By Hartt Wixom
When it comes to choosing vacation sites, the question usually is: mountain or beach? My own preference is usually the former. “Mountain” sounds, well, more outdoorsy.
But the beach has appeal. It’s a great place for the entire family to be together within sight of each other. Kids love nothing more than playing in the sand even if Mom and Dad are nearby.
There is probably no more popular beach in the West than the one at Bear Lake on the Utah-Idaho border. Nowhere in the Beehive State does water have such a tropical look as here at 6,000 feet above sea level. There is also an alpine attraction of sorts. Bear Lake got its name because Donald McKenzie of the Hudson Bay Fur Company was “influenced by the large number of bears in the area,” according to Utah Place Names by John Van Cott. “He sent out a dispatch in 1819 to the Northwest from Black Bear Lake.” That did it.
(The first mountain man rendezvous was held near Bear Lake in 1825. The entire region is rife with fur trapping history.)
Few black bears are seen today. What tourists see is the rich, azure blue of the lake (mineral deposits) and the miles of white sand beach. Due to a heavy snowpack in nearby mountains, there was less open sand than usual in the summer of 2010 but there was enough to lure thousands of beach-combers. Some left the sand for open water in jet ski boats and wave skimmers. (See rental price list below.) Of course, as on most beaches, the vast majority are content to simply sit (and/or sleep) in the sun. With or without sun screen.
Bear Lake is also a haven for several fish species found only here: whitefish, cisco and a strain of cutthroat trout. (As a notorious fish-eater, the Bear Lake cutthroat is stocked in other Utah lakes to control chub populations.) The record cutt is an 18-pounder; lake trout grow to 20. I’ve taken cutts to 6.5 lbs. trolling from a boat and 4 lbs. casting from shore but the latter only in spring and fall before the fish move deep in heat of summer. The lake is 208 feet deep near South Eden Point at extreme east end of the lake. Note: the only reliable launch site for big boats is at Utah Lake State Park a few miles north of Garden City.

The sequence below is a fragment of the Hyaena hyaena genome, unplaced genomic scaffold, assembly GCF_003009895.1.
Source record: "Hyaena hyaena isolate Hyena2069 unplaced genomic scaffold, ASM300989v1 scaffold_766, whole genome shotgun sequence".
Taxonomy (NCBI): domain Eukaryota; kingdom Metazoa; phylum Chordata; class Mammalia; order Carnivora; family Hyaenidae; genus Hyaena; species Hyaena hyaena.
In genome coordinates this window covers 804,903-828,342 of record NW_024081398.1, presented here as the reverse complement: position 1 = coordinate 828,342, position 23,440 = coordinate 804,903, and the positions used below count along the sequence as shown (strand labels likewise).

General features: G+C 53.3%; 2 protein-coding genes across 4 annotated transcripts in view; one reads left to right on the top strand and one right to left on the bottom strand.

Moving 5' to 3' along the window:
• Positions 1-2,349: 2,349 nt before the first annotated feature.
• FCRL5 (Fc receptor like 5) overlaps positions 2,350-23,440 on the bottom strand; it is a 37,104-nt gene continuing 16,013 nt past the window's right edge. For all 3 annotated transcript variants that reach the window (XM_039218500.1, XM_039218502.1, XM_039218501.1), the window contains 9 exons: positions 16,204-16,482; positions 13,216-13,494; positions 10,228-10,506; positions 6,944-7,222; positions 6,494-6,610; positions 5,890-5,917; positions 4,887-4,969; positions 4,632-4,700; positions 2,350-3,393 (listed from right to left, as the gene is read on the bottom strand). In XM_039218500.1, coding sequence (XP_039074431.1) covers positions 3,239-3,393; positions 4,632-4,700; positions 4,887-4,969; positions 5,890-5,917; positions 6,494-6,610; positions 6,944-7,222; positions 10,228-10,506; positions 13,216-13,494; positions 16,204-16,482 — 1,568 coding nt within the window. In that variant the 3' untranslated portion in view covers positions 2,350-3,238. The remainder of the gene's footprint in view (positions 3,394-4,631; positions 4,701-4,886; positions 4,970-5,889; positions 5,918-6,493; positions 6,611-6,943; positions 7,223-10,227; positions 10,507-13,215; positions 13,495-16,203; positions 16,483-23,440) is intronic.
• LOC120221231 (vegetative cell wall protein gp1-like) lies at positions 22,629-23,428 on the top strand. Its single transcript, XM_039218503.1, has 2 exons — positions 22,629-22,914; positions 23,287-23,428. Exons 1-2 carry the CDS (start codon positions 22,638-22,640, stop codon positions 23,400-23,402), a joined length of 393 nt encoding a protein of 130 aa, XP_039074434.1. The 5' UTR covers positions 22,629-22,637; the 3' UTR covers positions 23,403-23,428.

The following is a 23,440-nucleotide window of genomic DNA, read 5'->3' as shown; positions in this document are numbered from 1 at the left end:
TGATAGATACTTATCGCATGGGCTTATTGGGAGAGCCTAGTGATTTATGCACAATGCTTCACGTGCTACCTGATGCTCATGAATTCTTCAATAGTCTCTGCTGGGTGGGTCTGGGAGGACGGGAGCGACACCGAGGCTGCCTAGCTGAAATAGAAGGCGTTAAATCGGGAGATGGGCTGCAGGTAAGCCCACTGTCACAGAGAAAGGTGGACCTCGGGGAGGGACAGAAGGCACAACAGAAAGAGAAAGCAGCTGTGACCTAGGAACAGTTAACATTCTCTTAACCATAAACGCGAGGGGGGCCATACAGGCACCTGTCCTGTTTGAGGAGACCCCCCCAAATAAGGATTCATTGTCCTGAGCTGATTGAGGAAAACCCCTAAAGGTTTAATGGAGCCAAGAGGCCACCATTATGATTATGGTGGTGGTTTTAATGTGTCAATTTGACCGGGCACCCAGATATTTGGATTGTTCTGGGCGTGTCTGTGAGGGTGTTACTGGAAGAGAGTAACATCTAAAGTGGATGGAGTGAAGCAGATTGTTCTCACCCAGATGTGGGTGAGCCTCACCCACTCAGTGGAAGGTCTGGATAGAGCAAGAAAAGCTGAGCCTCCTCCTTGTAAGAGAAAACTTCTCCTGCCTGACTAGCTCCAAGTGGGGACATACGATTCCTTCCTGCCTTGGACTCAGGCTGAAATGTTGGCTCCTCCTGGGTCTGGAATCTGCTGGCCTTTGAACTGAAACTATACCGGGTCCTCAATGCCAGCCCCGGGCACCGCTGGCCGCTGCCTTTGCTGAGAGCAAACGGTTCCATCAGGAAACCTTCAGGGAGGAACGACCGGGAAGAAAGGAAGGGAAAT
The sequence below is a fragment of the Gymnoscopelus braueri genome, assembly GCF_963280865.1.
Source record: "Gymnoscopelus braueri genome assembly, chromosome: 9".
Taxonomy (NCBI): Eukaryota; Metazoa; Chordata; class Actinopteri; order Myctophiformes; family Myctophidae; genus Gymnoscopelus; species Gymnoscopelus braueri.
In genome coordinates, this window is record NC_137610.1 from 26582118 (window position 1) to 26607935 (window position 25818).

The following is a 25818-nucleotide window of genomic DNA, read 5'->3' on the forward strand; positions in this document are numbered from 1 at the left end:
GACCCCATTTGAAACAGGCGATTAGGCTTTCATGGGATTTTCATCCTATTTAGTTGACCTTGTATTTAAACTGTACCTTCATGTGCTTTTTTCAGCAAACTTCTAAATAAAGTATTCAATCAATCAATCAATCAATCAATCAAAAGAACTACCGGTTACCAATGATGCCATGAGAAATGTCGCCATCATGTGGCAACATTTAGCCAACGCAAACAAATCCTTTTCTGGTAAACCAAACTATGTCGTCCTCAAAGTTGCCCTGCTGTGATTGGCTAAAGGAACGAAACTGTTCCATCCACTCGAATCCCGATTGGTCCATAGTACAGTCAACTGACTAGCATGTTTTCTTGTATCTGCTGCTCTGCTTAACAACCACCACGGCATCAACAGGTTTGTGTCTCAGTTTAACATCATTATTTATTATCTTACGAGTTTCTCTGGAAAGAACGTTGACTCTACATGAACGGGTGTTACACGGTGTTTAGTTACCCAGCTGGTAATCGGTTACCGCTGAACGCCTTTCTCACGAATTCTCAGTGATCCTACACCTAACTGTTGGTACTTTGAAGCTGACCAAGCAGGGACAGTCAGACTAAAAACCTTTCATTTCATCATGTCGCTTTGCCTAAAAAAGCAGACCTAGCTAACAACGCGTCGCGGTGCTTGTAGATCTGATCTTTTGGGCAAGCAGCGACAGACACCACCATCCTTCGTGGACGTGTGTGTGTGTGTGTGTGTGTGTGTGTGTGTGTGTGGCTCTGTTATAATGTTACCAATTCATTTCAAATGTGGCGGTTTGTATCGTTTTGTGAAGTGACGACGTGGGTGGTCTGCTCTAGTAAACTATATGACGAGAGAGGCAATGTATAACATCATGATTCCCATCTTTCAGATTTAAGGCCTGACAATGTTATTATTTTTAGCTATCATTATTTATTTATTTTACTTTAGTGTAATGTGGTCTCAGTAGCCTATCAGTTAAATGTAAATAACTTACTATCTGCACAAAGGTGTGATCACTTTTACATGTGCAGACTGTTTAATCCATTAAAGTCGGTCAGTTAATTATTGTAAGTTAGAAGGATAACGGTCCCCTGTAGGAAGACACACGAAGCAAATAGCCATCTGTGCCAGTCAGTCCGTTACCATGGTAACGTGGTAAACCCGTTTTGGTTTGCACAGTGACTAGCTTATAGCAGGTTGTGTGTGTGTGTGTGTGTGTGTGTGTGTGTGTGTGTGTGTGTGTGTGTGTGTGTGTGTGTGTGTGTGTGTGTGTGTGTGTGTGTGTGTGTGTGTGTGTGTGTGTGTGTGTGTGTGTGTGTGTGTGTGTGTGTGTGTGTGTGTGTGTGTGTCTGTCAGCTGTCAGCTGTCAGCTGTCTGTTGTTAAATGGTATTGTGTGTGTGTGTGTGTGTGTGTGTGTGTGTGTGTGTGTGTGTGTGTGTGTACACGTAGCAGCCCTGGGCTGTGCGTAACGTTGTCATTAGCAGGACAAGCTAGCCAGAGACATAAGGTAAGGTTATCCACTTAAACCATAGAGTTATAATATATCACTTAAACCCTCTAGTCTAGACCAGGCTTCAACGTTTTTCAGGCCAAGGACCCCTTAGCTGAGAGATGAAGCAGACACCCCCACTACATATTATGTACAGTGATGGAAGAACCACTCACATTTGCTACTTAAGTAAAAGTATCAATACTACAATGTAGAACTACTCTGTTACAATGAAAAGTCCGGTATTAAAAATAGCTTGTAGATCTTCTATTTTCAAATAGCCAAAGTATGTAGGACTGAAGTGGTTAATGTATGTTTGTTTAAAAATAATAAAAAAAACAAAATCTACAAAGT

At one time, giant cutts ascended local streams such as St. Charles Creek (Idaho) to spawn but diversions and fluctuating water rarely make it profitable for the angler anymore. Incidentally, the Bear River is not a natural inlet to the lake. However, man has connected the two via canal systems and pumping stations forcing water into and out of the lake.
If you want to avoid the crowds on Bear Lake’s beaches, avoid holidays. Idaho has an expansive beach on the north end which can be car to car, umbrella to umbrella, on such days. The east side (less developed) can at times also lack for solitude. The most popular Utah State Beach is undoubtedly Rendezvous on the southwest corner. It has many treeless or cottonwood-shaded sites but even on weekends throughout the summer best bet is to get a reservation.
The region has two golf courses plus several stops for famous raspberry milk shakes. Motel and restaurant services are available. While there, read up on the “Bear Lake Monster” and decide for yourself. I heard this legend (compared to the Loch Ness Monster of Scotland) as a boy back n 1940.
There are at least four watercraft rental sites on Bear Lake. They are, Hot Springs on the northeast corner, Performance site just south of the Idaho border, Fun time south of Garden City and Ideal Beach. Watercraft rentals are: 18 foot boat $79 an hour or $395 for the day; Sea Doo (30 hp) $59 an hour or $279 for the day. Water skis, wet suits, wake board, pull board, paddleboats, canoe, and water weenie (capacity six) equipment are also available.
To reach Bear Lake from the south, take I-15 to U.S. 89 through Logan Canyon, or I-15 via Provo Canyon and U S. 189 to Evanston; then it’s eight miles north of Randolph and west at Sage Creek Junction. If you want a spectacular view of the lake, opt for the Logan Canyon approach and halt at the viewing area on the hilltop.
North of Randolph you might sight mule deer or antelope. Take binoculars as well as camera.